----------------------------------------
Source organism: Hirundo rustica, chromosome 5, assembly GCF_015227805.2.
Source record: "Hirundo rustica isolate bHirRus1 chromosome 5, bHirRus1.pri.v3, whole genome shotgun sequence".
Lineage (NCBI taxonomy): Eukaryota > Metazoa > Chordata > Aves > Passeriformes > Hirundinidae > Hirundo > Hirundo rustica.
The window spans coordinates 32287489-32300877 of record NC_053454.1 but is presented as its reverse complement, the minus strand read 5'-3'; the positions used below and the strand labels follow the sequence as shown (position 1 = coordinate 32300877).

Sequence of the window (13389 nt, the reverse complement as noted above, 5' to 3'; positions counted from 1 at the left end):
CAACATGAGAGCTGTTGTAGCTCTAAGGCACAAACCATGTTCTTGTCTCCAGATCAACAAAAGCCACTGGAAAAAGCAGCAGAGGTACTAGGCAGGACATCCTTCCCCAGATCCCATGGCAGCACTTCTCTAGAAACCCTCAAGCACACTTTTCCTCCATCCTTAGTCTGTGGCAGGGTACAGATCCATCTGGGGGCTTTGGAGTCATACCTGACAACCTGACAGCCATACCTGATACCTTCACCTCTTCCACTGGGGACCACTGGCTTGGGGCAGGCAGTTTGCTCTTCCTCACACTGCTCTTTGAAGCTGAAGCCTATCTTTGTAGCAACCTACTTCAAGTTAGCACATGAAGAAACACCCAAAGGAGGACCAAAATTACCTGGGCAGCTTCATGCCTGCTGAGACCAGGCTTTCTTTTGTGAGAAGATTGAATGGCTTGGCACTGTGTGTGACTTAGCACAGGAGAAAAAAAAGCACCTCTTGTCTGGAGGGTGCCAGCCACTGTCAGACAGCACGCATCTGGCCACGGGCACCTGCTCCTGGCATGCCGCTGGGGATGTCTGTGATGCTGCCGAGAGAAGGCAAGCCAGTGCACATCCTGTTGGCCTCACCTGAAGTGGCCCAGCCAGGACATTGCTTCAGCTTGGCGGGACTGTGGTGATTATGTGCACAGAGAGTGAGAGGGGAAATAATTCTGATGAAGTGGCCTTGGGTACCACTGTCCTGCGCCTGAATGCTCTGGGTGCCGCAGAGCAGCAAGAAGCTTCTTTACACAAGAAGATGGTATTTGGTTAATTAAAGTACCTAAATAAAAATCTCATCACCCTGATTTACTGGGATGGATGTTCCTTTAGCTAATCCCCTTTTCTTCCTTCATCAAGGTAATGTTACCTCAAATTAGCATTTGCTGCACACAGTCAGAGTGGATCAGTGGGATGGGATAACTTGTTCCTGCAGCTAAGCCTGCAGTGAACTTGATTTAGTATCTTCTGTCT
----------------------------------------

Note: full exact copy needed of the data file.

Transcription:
Source organism: Hirundo rustica, chromosome 5, assembly GCF_015227805.2.
Source record: "Hirundo rustica isolate bHirRus1 chromosome 5, bHirRus1.pri.v3, whole genome shotgun sequence".
Lineage (NCBI taxonomy): Eukaryota > Metazoa > Chordata > Aves > Passeriformes > Hirundinidae > Hirundo > Hirundo rustica.
The window spans coordinates 32287489-32300877 of record NC_053454.1 but is presented as its reverse complement, the minus strand read 5'-3'; the positions used below and the strand labels follow the sequence as shown (position 1 = coordinate 32300877).

Sequence of the window (13389 nt, the reverse complement as noted above, 5' to 3'; positions counted from 1 at the left end):
CAACATGAGAGCTGTTGTAGCTCTAAGGCACAAACCATGTTCTTGTCTCCAGATCAACAAAAGCCACTGGAAAAAGCAGCAGAGGTACTAGGCAGGACATCCTTCCCCAGATCCCATGGCAGCACTTCTCTAGAAACCCTCAAGCACACTTTTCCTCCATCCTTAGTCTGTGGCAGGGTACAGATCCATCTGGGGGCTTTGGAGTCATACCTGACAACCTGACAGCCATACCTGATACCTTCACCTCTTCCACTGGGGACCACTGGCTTGGGGCAGGCAGTTTGCTCTTCCTCACACTGCTCTTTGAAGCTGAAGCCTATCTTTGTAGCAACCTACTTCAAGTTAGCACATGAAGAAACACCCAAAGGAGGACCAAAATTACCTGGGCAGCTTCATGCCTGCTGAGACCAGGCTTTCTTTTGTGAGAAGATTGAATGGCTTGGCACTGTGTGTGACTTAGCACAGGAGAAAAAAAAGCACCTCTTGTCTGGAGGGTGCCAGCCACTGTCAGACAGCACGCATCTGGCCACGGGCACCTGCTCCTGGCATGCCGCTGGGGATGTCTGTGATGCTGCCGAGAGAAGGCAAGCCAGTGCACATCCTGTTGGCCTCACCTGAAGTGGCCCAGCCAGGACATTGCTTCAGCTTGGCGGGACTGTGGTGATTATGTGCACAGAGAGTGAGAGGGGAAATAATTCTGATGAAGTGGCCTTGGGTACCACTGTCCTGCGCCTGAATGCTCTGGGTGCCGCAGAGCAGCAAGAAGCTTCTTTACACAAGAAGATGGTATTTGGTTAATTAAAGTACCTAAATAAAAATCTCATCACCCTGATTTACTGGGATGGATGTTCCTTTAGCTAATCCCCTTTTCTTCCTTCATCAAGGTAATGTTACCTCAAATTAGCATTTGCTGCACACAGTCAGAGTGGATCAGTGGGATGGGATAACTTGTTCCTGCAGCTAAGCCTGCAGTGAACTTGATTTAGTATCTTCTGTCT